The United States, Russia, China, France, Germany and Britain said in April they would invite Iran to a meeting to try and find a diplomatic solution to the nuclear row.
COMMENT: Looks like we will have Mahmoud to kick around again. He's heading for victory, and this is his policy. It's also the policy of the bigger shots in Iran, who control what comes out of the Mahmoud mouth.
We've said before at Urgent Agenda that the second half of 2009 will be very, very interesting. The North Koreans and Iranians have now made that look like an understatement.
THE GAP - AT 9:31 A.M. ET: The North Korean test, Pakistan, and Iran, have placed national security front and center again, and dramatically so. That calls attention to a growing gap in Washington - between those who've served and those who haven't. I wrote about this at The Angel's Corner on Friday, and it got the biggest response of any piece I've done to date. Gerald Seib of The Wall Street Journal gives us the sorry facts:
Certainly the number of Washington decision-makers with military experience continues to decline. In its profile of the Congress that convened at the beginning of the year, the Congressional Research Service notes that it continues a long-term slide in the number of lawmakers in Washington who have served in the military:
“In the 111th Congress there are 121 Members who have served in the military, five less than in the 110th Congress. The House has 96 veterans (including two Delegates); the Senate 25...
“The number of veterans in the 111th Congress reflects the trend of a steady decline in the number of Members who have served in the military. For example, there were 298 veterans (240 Representatives, 58 Senators) in the 96th Congress (1979-1981); and 398 veterans (329 Representatives, 69 Senators) in the 91st Congress (1969-1971).”
COMMENT: It's not just the decline in numbers that's alarming, it's the change in tone. In the Democratic Party there is a bloc that seems to have an open antagonism toward the military. Many others in today's Washington appear to lack a "feel" for military affairs or strategic planning.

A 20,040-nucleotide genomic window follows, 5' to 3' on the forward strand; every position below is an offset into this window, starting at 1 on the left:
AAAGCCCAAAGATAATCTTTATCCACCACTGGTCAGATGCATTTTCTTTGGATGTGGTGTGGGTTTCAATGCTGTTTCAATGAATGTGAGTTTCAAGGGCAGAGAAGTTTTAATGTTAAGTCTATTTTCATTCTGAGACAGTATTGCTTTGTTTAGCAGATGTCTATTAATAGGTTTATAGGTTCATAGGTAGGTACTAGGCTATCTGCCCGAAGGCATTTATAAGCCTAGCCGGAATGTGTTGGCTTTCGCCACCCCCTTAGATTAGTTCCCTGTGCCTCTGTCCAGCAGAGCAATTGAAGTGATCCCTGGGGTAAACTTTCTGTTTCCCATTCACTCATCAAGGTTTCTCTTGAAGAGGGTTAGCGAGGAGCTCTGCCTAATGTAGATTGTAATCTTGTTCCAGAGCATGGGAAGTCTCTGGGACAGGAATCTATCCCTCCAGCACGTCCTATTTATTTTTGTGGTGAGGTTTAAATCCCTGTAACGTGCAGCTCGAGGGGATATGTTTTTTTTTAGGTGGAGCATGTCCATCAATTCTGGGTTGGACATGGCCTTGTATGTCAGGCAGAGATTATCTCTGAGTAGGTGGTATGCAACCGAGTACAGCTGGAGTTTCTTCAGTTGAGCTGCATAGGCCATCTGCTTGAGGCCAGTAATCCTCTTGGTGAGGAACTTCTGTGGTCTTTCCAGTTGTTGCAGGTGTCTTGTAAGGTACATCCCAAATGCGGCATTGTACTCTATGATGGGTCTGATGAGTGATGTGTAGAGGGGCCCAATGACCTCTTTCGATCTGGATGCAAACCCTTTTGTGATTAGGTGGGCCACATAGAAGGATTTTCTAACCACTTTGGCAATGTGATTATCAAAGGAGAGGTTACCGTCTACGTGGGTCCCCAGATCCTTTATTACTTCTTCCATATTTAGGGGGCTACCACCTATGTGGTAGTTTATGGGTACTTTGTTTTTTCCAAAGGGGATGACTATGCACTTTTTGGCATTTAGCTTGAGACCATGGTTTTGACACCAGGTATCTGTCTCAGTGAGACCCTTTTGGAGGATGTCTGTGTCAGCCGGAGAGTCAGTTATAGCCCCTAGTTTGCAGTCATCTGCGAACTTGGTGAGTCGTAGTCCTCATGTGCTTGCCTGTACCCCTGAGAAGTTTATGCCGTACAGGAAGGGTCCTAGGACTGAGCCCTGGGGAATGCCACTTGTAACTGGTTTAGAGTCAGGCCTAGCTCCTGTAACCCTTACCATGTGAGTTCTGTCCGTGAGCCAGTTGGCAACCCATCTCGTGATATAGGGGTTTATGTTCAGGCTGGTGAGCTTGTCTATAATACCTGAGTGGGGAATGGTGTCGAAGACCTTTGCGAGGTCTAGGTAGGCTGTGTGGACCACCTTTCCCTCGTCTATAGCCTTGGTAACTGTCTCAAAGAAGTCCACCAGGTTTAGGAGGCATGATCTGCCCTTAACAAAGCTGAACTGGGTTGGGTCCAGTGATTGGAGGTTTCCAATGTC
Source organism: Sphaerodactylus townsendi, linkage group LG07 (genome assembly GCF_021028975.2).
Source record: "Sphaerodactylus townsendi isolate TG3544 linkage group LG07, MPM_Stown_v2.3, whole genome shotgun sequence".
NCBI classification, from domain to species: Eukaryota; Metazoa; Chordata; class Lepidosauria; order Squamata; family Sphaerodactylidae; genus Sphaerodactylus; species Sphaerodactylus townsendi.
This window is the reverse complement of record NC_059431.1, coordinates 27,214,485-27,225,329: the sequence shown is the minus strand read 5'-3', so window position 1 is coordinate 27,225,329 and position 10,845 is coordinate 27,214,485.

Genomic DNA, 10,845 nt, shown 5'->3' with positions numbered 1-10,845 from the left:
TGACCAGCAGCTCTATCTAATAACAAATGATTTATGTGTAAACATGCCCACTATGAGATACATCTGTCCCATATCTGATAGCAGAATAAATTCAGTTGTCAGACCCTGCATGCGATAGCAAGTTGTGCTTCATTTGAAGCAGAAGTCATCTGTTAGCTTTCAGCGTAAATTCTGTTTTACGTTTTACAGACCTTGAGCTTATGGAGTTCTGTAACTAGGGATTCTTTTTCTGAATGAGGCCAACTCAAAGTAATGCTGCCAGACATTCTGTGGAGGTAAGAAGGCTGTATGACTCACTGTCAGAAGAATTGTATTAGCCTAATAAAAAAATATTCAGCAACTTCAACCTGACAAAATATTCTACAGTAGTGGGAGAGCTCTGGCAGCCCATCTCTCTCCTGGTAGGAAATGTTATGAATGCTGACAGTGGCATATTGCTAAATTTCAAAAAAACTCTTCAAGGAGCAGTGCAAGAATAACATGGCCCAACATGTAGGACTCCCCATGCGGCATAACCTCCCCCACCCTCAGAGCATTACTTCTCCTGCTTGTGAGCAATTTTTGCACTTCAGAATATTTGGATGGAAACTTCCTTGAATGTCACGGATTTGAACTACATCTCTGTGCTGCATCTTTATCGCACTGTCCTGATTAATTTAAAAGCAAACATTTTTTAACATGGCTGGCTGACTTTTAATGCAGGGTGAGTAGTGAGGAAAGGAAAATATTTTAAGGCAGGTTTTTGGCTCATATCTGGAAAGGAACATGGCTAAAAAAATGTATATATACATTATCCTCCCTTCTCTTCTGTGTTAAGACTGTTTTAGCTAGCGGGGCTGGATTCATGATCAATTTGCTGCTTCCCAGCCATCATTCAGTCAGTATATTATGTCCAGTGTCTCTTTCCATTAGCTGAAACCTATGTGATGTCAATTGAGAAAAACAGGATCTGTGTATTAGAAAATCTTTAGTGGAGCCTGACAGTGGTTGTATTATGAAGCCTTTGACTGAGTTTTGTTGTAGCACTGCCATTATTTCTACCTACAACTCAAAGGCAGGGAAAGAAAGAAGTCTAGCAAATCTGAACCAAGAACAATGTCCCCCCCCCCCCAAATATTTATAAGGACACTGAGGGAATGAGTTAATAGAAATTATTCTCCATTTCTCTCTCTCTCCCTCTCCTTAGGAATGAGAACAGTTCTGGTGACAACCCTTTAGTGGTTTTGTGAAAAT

The threats today are as great as they've ever been. We miss those who've actually felt the mud, the salt sea, and the sky.
THE REALITY WE FACE - AT 9:06 A.M. ET: While administration officials in Washington will no doubt glory in the legalisms they will throw at North Korea, The Times of London presents a stark, well-reported picture of just what we are now facing.
Oh, by the way, we are cutting our anti-missile budget. Thought you'd want to know:
The world’s intelligence agencies and defence experts are quietly acknowledging that North Korea has become a fully fledged nuclear power with the capacity to wipe out entire cities in Japan and South Korea...
...This puts it ahead of Iran in the race for nuclear attack capability and seriously alters the balance of power between North Korea’s large but poorly equipped military and the South Korean and US forces ranged against it...
...Now North Korea’s supreme leader, Kim Jong Il, has the potential to kill millions in Japan as well as the South, and to lay waste US bases and airfields in both countries. It will force military strategists to rethink plans for war in Korea and significantly increase the potential costs of any intervention in a future Korean war.
COMMENT: I suspect it will be only hours, days at most, before we're told by some administration guy or a friendly journalist that this is all Bush's fault. Believe me, it's coming, but I think it will backfire this time.
It's been clear in recent weeks that Dick Cheney's critiques of Obama have struck home. The North Korean test will magnify that effect. Americans will ask themselves who they'd rather have defending them right now. If enough Americans start feeling a newfound warmth toward the Bush administration, that is major trouble for President Obama.
THE BAMWATCH - AT 8:39 A.M. ET: The president has reacted to the North Korean boomer with big words:
“Today, North Korea said that it has conducted a nuclear test in violation of international law,” Mr. Obama said in a statement early Monday. “It appears to also have attempted a short-range missile launch. These actions, while not a surprise given its statements and actions to date, are a matter of grave concern to all nations. North Korea’s attempts to develop nuclear weapons, as well as its ballistic missile program, constitute a threat to international peace and security.
“By acting in blatant defiance of the United Nations Security Council, North Korea is directly and recklessly challenging the international community. North Korea’s behavior increases tensions and undermines stability in Northeast Asia. Such provocations will only serve to deepen North Korea’s isolation. It will not find international acceptance unless it abandons its pursuit of weapons of mass destruction and their means of delivery,” the statement said.